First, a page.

You know that saying about not getting a second chance to make a good first impression when you meet someone?
Well, when you’re communicating with someone, especially if it’s electronically or by phone, you get even less slack—particularly when it’s for work. That’s when lost opportunities can have bottom-line consequences.
If you want the prospect to open your email, the client to return your call, or the journalist to read your pitch, you’ve got to communicate impeccably.
Here are some of my favorite basics:
1. Voice mail greeting
Smile when you record it. You don’t want to sound perky, just pleasant. Listen to the difference when you record the message while wearing a happy face—it might surprise you.
2. Email subject line
Never leave it blank. This rudely assumes that whatever you have to say is so important that the recipients will open it anyway. Think of the subject as a headline. Tease the main point there. A short, catchy, specific subject is sure to get a quicker response than the dreaded “following up” or “hi.”
3. Email message body
In a business-related email, leave out the emoticons, especially when the message is being sent to your superiors or more than one person.
4. All communication
Ask or notice if the recipient has a preferred way to be contacted. Some live and breathe through texting. Email is best for others. And others still want calls. Your message will be received more effectively if it comes in on the channel your audience prefers.
5. Phone calls
When on a phone call, be present. It’s obvious—and disrespectful—when callers are distracted and multitasking. If it’s not a good time to talk, just say so, and arrange another time to speak.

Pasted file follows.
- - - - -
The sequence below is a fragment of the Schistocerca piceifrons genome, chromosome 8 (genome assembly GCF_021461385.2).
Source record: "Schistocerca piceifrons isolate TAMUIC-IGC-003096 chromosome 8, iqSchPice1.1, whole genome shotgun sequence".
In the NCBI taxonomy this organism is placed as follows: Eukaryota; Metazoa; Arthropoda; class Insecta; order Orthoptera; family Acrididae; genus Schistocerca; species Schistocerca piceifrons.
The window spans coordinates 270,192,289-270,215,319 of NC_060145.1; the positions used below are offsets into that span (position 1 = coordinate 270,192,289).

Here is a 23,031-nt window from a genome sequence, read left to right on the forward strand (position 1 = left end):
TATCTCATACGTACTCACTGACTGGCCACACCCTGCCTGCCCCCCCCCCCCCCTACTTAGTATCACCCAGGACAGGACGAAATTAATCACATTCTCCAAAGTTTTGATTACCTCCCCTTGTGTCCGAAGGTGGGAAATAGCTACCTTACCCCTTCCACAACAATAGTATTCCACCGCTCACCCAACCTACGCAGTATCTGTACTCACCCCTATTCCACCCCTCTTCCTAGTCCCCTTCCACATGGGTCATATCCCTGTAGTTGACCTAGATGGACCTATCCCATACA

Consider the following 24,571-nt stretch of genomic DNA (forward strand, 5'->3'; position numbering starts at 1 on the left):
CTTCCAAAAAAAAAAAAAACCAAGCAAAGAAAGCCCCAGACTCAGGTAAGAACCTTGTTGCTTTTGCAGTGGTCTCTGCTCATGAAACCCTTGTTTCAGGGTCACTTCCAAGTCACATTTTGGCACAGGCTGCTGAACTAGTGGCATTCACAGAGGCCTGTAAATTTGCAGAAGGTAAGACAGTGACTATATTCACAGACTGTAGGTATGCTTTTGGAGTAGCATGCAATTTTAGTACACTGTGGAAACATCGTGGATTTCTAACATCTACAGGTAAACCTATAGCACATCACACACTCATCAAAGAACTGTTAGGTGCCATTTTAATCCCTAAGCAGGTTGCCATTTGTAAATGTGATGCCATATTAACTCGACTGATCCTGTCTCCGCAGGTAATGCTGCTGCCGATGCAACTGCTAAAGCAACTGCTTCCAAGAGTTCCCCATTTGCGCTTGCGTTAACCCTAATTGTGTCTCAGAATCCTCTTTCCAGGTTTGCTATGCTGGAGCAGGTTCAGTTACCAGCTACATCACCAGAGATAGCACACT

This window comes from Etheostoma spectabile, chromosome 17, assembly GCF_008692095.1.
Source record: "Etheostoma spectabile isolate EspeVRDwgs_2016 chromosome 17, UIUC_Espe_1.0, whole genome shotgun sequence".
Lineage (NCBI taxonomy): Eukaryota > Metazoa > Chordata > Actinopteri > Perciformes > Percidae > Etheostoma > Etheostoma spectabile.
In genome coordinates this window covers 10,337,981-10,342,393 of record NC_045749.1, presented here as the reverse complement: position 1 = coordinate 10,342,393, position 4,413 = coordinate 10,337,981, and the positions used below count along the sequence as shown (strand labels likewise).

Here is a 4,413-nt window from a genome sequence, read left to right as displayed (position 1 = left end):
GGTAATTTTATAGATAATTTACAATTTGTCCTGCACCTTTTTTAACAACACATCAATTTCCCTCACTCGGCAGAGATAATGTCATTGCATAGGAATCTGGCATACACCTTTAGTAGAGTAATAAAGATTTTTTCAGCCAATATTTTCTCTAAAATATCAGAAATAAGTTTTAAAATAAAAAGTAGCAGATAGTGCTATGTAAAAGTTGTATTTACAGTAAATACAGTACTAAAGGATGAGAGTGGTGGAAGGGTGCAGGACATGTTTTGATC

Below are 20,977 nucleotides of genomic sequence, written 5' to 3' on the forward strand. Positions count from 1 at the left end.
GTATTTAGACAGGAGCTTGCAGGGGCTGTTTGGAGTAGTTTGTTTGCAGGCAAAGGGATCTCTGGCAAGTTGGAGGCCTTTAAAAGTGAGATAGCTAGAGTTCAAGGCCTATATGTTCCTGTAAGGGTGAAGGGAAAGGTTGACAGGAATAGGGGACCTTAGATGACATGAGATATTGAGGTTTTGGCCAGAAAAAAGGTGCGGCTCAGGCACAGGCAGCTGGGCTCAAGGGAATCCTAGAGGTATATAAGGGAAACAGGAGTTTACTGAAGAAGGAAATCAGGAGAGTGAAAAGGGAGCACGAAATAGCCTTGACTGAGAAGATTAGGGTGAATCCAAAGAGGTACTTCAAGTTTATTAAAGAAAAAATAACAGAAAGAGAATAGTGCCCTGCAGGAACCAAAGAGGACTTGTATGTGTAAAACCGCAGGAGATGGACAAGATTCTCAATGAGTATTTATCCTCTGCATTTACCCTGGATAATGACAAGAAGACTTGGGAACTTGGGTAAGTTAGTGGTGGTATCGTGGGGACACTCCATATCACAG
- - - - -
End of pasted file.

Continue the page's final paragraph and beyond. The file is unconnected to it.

6. Conference calls
Thankfully, many conference calls are muted by the moderator or administrator. But if the one you’re on is not muted automatically, do so anyway. It is so annoying to hear someone munching, typing, or snoring (yep, I’ve heard that) on a conference call. Even background noise can be distracting.
7. Conversations in person or on the phone
Allow the other person to finish their sentence. It’s polite and civil, and helps keep conversations that way, too.
But if necessary to interject—and sometimes it is—use a trick like: “So allow me to stop you there…” Or, “To clarify, I’d like to ask…” Or, “OK, so to respond to your point…”
9. “I’ll have to get back about that”
No problem. Just make sure to do so. And promptly.
People (peers and managers) know who’s listening and contributing—and who’s checking their phones. Participate and respect the task at hand.
11. Starting a conversation
Whether popping into someone’s office or calling them on the phone, take a moment to ask if it’s a good time.
12. Written communication
The tone of voice, facial gestures, and other communication clues are absent in a memo or an email. Make sure to use please, thank you, and other signs of manners in written communication. Those soften a tone that, otherwise, can sound colder or harsher than intended.
Becky Gaylord worked as a reporter for more than 15 years in Washington, D.C., Cleveland, and Sydney, Australia, before she launched the consulting practice, Gaylord LLC. You can read Becky’s blog Framing What Works. A version of this story first appeared on the 12 Most blog.
prdaily September 18, 2012